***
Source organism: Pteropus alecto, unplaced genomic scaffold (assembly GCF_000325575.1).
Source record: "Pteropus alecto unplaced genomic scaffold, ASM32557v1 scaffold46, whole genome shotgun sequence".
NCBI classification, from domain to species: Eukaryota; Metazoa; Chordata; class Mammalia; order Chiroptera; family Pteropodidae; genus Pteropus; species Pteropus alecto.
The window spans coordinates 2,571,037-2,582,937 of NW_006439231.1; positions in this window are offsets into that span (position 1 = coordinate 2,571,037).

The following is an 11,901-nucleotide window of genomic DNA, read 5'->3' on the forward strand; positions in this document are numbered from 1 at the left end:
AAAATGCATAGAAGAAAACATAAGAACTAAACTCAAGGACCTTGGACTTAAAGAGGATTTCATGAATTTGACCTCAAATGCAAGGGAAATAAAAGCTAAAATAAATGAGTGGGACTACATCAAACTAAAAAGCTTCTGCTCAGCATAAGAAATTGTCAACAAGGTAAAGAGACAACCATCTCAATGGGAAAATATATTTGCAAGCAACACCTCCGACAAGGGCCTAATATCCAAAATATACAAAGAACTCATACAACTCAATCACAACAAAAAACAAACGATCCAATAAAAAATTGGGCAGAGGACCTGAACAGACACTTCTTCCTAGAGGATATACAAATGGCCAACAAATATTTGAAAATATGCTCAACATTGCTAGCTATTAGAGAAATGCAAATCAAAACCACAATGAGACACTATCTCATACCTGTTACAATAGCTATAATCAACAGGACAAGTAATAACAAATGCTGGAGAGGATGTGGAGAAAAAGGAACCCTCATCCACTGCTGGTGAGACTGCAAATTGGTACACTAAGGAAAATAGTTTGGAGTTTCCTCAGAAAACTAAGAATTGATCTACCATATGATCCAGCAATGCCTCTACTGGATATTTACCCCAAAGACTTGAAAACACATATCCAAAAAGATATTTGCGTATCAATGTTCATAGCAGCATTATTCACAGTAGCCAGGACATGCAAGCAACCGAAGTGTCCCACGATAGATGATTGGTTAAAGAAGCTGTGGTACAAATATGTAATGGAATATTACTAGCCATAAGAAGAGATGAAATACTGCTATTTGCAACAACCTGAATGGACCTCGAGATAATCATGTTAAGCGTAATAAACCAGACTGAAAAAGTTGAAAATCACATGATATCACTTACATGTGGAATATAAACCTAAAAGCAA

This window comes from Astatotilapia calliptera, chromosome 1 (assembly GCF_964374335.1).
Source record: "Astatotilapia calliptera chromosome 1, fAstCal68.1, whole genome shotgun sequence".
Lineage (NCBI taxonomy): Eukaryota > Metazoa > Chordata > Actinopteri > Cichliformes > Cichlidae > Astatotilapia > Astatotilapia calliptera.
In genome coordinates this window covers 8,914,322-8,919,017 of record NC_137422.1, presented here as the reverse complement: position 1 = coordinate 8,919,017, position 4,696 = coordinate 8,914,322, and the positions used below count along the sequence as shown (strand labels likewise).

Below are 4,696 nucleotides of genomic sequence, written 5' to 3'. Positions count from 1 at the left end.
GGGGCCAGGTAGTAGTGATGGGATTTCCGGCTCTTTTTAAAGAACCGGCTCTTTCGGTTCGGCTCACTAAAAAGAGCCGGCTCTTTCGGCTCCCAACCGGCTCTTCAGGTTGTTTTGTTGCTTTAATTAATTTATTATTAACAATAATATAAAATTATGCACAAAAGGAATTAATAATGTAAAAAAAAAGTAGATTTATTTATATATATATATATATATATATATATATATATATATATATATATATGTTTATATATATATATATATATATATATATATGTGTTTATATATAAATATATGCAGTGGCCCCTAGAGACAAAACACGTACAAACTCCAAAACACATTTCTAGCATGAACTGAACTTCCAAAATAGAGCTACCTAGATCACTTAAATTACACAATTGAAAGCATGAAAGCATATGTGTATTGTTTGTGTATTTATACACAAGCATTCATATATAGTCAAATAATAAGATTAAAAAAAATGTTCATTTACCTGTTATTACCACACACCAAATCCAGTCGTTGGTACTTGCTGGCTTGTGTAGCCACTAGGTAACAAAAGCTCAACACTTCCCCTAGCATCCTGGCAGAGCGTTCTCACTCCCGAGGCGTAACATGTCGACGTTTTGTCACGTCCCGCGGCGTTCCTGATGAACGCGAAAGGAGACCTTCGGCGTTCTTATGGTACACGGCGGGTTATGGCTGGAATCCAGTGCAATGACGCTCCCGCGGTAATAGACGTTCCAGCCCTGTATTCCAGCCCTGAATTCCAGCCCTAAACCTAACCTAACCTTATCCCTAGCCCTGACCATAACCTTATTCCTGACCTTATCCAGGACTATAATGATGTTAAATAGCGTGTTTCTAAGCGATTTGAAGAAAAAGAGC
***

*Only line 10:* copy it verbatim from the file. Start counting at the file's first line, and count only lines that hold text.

In genome coordinates this window covers 8,914,322-8,919,017 of record NC_137422.1, presented here as the reverse complement: position 1 = coordinate 8,919,017, position 4,696 = coordinate 8,914,322, and the positions used below count along the sequence as shown (strand labels likewise).